This isn't going over at all well. "I don't really mean us, here, sitting at this table," I continue, "because this is all a veneer too. These cheerful, well-fed personas are just flimsy veils of consciousness laid over the animal within and don't survive even minor discomforts."

Everyone's looking down and around, and my sense is that they'd like one among them to stand up and put me in my place. "Who we think we are can be stripped away forever," I make a poof gesture, "just like that. Right now, well fed, unthreatened, we have the luxury of pretending the Donners and the Nazis and the gang-bangers are someone else, but they're not. They're us, a veil's breadth away. There are no good guys and bad guys. People are people, all the same; only the circumstances change."

[...]

"It could be the death-rebirth process, but on a planetary scale. Very interesting to think about. This whole ego-based society burns to the ground. Years of chaos and anarchy follow, but then something rises from the ashes. What? Probably another ego-based society born of might instead of fright, of rancid fear, but maybe not. Maybe something else. Heaven on Earth, right? Get ourselves back to the garden, don't you think? That's the process the individual has to go through, so why not a society? It's the kind of thing that seems like an unimaginable nightmare before and a Godsend after. The death and rebirth of Western civilization. A human evolution revolution. Pretty cool, huh?"

[...]

(continued)



posted on Apr, 3 2008 @ 11:05 AM
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Excerpt (continued):

"Now compare that to these bland little lives you're dozing through. What are you really doing? Crawling toward cancer and heart disease and prolonged agonizing deaths. Am I wrong? Oh, one or two of you might get lucky and die in a car accident or have a heart attack in your sleep or be murdered by your spouse, but that's really the best you can hope for. None of you seem self-determined enough for suicide. Compare that cheery outlook to this worst-case scenario of yours. Sure, you probably won't last long, but what a way to go! A world in flames! But you people don't want that because--what? You got something more important going, I guess. Like what? Your plans? Your careers? Your future? Your children? Your children are just less developed versions of you and their hope of breaking out of the cycle of denial is no better than yours. And if it were, that's no reason. The only reason is fear. Your fear gives birth to your denial and your cozy, insular delusions of permanence and continuity. Look at yourselves, getting together so you can reaffirm each other's self-image fantasies and tell scary stories about the big bad wolf would huff and puff and blow your world down. 'Wow, we really dodged a bullet there,' you say about this terror thing, but what you dodged was your own lives. Sorry to be such a bore. Got any cake?"



posted on Apr, 3 2008 @ 11:15 AM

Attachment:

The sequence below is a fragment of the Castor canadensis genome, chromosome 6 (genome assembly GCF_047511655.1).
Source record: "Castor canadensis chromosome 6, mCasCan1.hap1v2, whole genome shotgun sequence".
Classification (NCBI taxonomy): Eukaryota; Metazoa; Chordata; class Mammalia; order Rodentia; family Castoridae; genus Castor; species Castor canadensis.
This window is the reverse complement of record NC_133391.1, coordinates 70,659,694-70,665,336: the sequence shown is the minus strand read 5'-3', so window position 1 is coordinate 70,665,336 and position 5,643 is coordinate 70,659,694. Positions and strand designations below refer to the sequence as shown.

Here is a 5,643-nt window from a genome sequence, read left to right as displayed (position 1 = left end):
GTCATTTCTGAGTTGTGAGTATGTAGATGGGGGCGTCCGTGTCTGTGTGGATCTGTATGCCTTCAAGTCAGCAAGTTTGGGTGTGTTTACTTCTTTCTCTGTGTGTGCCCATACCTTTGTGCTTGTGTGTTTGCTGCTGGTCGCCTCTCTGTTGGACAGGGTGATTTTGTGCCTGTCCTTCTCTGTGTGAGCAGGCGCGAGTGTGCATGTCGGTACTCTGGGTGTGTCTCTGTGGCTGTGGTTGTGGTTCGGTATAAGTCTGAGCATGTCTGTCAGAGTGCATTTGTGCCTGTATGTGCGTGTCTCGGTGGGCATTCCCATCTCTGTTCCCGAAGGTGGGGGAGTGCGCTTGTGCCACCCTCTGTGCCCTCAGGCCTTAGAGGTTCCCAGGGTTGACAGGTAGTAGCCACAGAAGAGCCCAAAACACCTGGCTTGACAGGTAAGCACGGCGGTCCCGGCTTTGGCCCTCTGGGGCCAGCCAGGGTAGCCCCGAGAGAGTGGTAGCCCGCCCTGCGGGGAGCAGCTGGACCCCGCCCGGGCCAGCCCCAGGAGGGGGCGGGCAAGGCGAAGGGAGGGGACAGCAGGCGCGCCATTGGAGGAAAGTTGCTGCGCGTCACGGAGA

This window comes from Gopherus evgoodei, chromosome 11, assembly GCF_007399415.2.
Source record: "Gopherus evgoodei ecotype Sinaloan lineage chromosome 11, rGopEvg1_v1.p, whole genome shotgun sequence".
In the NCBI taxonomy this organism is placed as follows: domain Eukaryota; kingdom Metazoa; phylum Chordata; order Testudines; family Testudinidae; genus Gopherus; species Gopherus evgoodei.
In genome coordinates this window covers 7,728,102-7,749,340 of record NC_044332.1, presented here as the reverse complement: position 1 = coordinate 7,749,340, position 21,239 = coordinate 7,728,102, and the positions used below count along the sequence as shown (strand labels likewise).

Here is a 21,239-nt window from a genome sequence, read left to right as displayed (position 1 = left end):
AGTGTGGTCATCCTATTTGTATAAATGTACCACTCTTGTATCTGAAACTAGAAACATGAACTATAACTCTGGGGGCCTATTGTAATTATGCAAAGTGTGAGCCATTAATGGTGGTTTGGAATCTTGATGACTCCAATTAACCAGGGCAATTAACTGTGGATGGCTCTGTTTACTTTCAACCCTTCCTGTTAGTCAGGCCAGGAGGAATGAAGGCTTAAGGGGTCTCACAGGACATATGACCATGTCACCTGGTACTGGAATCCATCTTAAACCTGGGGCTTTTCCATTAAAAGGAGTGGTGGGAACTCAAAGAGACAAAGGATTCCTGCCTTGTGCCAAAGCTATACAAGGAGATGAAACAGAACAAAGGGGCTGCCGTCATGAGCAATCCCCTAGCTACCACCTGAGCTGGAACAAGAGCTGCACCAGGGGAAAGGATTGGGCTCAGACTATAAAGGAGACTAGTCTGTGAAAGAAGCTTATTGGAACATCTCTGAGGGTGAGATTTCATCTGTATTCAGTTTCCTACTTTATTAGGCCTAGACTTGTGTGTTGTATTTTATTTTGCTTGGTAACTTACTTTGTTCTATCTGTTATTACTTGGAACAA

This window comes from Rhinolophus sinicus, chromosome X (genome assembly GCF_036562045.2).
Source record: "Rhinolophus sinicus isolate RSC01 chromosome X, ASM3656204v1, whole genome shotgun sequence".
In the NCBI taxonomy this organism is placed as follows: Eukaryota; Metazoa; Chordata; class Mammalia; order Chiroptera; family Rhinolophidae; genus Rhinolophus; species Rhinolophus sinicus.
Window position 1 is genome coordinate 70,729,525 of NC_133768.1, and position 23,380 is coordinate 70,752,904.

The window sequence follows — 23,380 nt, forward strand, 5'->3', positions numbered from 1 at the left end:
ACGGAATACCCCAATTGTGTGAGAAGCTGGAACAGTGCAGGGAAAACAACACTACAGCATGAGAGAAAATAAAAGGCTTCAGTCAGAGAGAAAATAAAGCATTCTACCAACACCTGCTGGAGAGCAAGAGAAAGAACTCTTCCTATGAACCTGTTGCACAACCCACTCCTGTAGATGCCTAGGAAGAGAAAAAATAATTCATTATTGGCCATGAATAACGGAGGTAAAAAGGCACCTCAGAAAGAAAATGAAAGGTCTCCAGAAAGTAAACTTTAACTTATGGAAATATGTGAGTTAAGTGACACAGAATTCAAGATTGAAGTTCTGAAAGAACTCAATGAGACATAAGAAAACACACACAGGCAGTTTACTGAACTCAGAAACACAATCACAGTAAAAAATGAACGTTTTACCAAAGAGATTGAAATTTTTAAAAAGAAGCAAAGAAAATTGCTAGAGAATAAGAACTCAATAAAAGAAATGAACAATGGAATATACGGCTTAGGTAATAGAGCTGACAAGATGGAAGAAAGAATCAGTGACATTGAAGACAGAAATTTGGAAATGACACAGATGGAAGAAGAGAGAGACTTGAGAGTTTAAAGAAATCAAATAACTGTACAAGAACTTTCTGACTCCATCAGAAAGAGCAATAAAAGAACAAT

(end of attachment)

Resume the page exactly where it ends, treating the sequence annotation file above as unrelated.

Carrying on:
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He sure is a highly provocative guy, but I think he's got a point. The premise of the books, I might add, is that he claims that he's enlightened... which doesn't mean, he says, to be in a state of neverending bliss or some such New Agey notion, but to simply wake up from the dream everyone else is caught up in. He basically describes it like everyone is sitting in a theater with their eyes glued to the screen, watching the characters in a movie go through their little dramas and believing they're real. When you "wake up from the dream," he says, you're able to leave the theater altogether and arrive at a state of "no-self," which according to him is the real truth and reality of our existence.

Thus it's kind of understandable that he views such "horrific" things like war, terror attacks, the downfall of civilization, etc. as just another one of the petty dramas that occupy mankind and keep them from waking up to the higher truth.

That just as an explanation.

So what do you think? Let's hear it!



posted on Apr, 3 2008 @ 11:15 AM
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Squares can be filled with color, but it takes time for them to be manipulated into circles.


Yeeeaaaaahhhhhhhh.


Hippies.



posted on Apr, 3 2008 @ 12:18 PM
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Just my opinion but the author sounds full of hate and appears to have been hurt emotionally somewhere down the road he's come from.

My suggestion to him and to you is to put yourselves in a life/ death situation and then come back and tell us your thoughts.

Somewhere on our earth there are people that are living in fear of their lives. They are hungry, thirsty, ill and wondering if they will live through the night.

Visit a third world country. Make your stay at least 30 days. Next time there is a hurricane predicted to hit the US sneak your way into the evacuated area. Make it your plan to visit as many natural disasters as possible and volunteer to help the survivors.

Believe me it will give you a first hand knowledge of how we humans react in extream times. You might be very surprised. I know I was as I've been in every situation I proposed you attend.